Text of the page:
Mercedes’ chance to take payback for last year as drivers line up behind Verstappen

2022 Mexican Grand Prix pre-race analysis

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After three practice sessions for the Mexican Grand Prix where he had struggled for grip, abandoned multiple flying laps due to errors while wrestling with his Red Bull and relayed more than one exasperated radio message to his race engineer, was any qualifying outcome more inevitable for Max Verstappen than securing pole position?

The world champion’s sixth pole of the year may have come at the end of a particularly scrappy trio of practice sessions, but it was still little surprise to see him on top of the times at the end of the qualifying hour. Now, he is in the best position possible to take a 14th victory and, with it, set a new F1 record for most wins in a season.

After grumbling about the grip he was able to draw from track surface at the Autodromo Hermanos Rodriguez over Friday and Saturday, fighting with his car over the kerbs around the circuit’s 17 corners, Verstappen and his Red Bull team managed once again to coax his car to its best at the most critical point in the weekend.

“I think every session it got a little bit better,” said the pole winner. “I think in Q3, we finally could push a little bit more with the car and [do] two decent laps.”

Despite being the most successful driver in Mexico since the race returned to the calendar in 2015, this is the first time Verstappen has secured pole at the venue. He would have started there three years ago but was penalised for ignoring a yellow flag.

Max Verstappen, Red Bull, Autodromo Hermanos Rodriguez, 2022
Practice didn’t go smoothly for Verstappen but qualifying did
He said it had been “very hard to nail a lap” during the session. “It’s very low grip and there are a few kerbs that you have to perfectly hit to actually gain time. So it’s definitely not the easiest qualifying, always. But it seemed like in Q3, we had it under control.”

The records will forever show that Verstappen took pole by a margin of three tenths over Mercedes’ George Russell, but the margin should have been much tighter. Russell’s final lap time was fractionally quicker – a matter of thousandths – until he started braking for the entrance to the stadium at turn 12. But he overshot his braking point and ran wide, ultimately costing him a chance at pole – something he did not hide his frustration over.

“Obviously I locked up just trying too hard in sector three to make up,” Russell explained. “I am disappointed because I feel like the team deserved the pole position today. The car’s been performing great but ultimately the points are scored tomorrow, and we’ll be going for that race win.”

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Russell’s team mate Lewis Hamilton secured third on the grid, compromised by a track limits violation on his first run and an engine oscillation problem which interfered with power delivery. Nonetheless Mercedes took advantage of Ferrari’s relative lack of performance to get both cars in the top three starting positions. Carlos Sainz Jnr was left down in fifth, while team mate Charles Leclerc could only manage seventh after losing 15km/h and two-tenths to his rivals ahead on the run to turn 12 and the stadium section on his quickest lap.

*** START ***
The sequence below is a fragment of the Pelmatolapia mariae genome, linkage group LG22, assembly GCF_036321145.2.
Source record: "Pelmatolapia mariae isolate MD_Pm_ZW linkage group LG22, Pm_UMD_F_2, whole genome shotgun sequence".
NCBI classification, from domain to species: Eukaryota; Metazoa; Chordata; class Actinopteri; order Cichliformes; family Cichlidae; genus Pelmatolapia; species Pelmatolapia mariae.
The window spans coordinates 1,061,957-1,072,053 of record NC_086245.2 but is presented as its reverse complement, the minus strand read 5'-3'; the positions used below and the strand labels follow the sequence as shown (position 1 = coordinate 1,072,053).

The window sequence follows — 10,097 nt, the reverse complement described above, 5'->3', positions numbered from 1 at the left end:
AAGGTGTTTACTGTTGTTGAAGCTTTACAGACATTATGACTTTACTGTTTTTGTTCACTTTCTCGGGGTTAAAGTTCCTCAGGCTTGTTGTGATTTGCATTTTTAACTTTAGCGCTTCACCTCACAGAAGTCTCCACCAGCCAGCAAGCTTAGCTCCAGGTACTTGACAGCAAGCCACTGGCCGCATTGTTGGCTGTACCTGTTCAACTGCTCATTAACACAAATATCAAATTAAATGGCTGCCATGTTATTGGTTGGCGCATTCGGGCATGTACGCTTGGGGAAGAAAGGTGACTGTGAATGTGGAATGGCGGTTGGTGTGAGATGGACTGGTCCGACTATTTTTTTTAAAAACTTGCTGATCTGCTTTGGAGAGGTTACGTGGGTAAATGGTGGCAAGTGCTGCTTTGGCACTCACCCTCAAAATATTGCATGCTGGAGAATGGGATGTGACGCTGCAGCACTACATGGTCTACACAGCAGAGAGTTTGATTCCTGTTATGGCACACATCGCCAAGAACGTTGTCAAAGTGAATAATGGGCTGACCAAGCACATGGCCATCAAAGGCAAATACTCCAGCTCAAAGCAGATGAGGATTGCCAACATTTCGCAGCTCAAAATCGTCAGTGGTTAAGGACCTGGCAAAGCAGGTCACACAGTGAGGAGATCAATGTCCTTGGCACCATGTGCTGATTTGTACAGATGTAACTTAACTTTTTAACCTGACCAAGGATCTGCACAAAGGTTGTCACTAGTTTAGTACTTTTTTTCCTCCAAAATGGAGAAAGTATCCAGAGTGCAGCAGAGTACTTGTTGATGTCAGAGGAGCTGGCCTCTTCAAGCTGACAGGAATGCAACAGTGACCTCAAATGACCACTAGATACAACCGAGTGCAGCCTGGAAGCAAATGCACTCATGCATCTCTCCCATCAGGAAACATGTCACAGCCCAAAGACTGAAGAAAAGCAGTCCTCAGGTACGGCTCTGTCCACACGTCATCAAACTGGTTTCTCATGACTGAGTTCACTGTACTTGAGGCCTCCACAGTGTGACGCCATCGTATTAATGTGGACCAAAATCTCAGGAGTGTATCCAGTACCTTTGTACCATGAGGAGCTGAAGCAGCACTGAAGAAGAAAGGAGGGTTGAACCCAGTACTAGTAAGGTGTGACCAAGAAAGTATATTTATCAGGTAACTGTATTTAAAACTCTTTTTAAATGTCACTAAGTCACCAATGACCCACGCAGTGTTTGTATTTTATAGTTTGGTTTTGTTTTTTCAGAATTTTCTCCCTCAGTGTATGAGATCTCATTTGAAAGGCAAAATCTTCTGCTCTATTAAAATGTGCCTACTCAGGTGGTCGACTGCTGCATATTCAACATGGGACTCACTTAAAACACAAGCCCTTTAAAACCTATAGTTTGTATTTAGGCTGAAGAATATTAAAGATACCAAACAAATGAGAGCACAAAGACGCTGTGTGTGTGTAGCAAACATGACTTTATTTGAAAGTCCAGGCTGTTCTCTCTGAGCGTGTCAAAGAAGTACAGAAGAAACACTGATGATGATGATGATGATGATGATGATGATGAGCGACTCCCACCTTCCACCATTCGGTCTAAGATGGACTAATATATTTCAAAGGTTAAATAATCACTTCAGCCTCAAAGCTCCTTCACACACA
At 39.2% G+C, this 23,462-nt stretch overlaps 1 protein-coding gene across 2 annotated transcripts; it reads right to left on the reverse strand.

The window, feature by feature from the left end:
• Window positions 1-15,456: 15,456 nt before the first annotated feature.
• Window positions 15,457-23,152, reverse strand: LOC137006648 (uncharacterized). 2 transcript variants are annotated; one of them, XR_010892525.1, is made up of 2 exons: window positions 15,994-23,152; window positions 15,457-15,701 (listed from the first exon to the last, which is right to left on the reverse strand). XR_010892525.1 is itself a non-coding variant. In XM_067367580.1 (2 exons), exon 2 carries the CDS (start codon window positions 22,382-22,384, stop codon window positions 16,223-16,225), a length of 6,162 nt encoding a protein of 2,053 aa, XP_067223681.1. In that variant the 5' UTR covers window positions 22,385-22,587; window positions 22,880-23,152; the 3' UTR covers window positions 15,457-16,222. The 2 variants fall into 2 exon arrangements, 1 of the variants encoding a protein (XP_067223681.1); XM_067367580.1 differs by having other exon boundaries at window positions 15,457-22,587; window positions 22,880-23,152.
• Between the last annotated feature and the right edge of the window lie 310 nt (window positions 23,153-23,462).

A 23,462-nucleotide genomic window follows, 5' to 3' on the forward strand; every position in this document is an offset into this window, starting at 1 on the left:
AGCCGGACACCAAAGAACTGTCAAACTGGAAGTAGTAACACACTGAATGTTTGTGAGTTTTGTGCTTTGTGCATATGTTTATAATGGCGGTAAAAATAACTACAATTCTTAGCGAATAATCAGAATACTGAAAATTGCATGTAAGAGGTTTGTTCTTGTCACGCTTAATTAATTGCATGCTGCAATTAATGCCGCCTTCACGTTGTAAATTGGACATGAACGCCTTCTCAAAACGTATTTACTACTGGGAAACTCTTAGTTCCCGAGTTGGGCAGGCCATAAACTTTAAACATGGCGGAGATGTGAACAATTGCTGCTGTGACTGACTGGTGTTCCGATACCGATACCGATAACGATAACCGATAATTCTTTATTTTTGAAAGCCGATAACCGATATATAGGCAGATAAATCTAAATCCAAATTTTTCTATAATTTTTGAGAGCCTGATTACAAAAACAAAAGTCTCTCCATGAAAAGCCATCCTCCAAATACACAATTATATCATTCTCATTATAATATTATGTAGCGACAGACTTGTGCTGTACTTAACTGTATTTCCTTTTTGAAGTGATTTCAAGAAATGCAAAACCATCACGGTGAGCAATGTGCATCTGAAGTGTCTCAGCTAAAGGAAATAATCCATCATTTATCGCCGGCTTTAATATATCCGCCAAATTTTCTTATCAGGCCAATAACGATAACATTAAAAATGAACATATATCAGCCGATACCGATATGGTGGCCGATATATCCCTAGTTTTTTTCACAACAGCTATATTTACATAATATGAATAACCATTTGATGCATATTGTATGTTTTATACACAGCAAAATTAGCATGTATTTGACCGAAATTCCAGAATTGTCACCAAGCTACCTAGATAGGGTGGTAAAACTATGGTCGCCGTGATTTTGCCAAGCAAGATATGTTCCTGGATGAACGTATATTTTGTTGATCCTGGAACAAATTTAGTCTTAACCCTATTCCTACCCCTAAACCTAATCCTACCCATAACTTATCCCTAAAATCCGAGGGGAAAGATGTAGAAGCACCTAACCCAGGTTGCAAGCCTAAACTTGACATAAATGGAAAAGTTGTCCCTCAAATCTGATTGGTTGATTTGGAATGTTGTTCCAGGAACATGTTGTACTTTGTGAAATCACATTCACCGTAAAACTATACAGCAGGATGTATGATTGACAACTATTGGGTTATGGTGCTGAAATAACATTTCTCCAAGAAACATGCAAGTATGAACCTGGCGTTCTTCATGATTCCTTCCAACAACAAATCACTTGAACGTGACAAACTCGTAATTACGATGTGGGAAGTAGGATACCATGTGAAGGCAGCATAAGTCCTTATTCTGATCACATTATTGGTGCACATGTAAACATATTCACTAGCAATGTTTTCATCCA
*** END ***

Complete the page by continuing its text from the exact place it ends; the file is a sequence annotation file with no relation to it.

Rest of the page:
Charles Leclerc, Ferrari, Autodromo Hermanos Rodriguez, 2022
Leclerc endured a tough Saturday and starts seventh
“There was something strange or wrong with the engine,” Leclerc explained. “Losing quite a lot of time down the straights from FP3 to Q3. Not compared to the Red Bull or Mercedes, because this has been the case since FP1 and we knew it, but there was something strange.”

If the constant chanting of “Checo! Checo!” echoing from the grandstands throughout the first two days of the weekend had not given it away, a large proportion of the fans in Mexico would like to see Sergio Perez have a strong result in today’s race. But after a “mess” of a qualifying session in which electrical glitches left him without data in his car, he will start behind the two Mercedes in fourth.

“P4 isn’t where I wanted to be, we could have been a lot higher,” Perez admitted. “P3 would have been ideal.

“We just have to look forward to tomorrow and try to have the perfect race, the atmosphere is amazing and we need to come back stronger. I will require a massive start but I still believe it is possible tomorrow.”

Sergio Perez, Red Bull, Autodromo Hermanos Rodriguez, 2022
Car trouble confined home hero to fourth
With the sprint down from the grid to turn one stretching to almost 900 metres, top speed is just as important as acceleration and traction off the line. That will give Verstappen confidence as, once again, he topped out the speed trap along the straight in qualifying, meaning it will be very difficult for Mercedes to beat him into the first chicane at the start unless the Red Bull’s start is dismal.

“It is always important to have a good start around here,” Verstappen explained. “I think our top speed is not too bad to defend, at least, when people are in the draft.

“We just need to focus on that. Honestly, I think if we have good race pace, then it will be a good fight anyway. But, of course, we’ll try to stay ahead into turn one.”

The world champion knows a good start can’t be taken for granted – remember how poorly he got off the line four weeks ago in Singapore. But if he does emerge out of the first chicane with the lead, it’s difficult to picture a scenario where the chasing Mercedes will be able to chase him down and take the lead from him. Even Hamilton recognises the advantages on raw pace and top speed that Verstappen likely holds over them.

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“Naturally it’s always a tough race around here, with the track temperatures and tyres,” Hamilton said. “These guys have been rapid all year long. Even at our best this weekend, still losing out to them through straight-line speed.

Verstappen swept past Mercedes pair at start last year
“It’ll be definitely difficult to get by them tomorrow, but we’ll give it our best shot. And turn one is an opportunity. So, we’ll go for it.”

Mercedes will be eager to pay Verstappen back for the manner in which he beat them at this track last year. The team unexpectedly locked out the front row of the grid but both drivers were passed by Verstappen on the run to turn one, and he controlled the race from there. Verstappen can expect Hamilton and Russell to come at him like a wrestling duo double-teaming a vulnerable opponent today.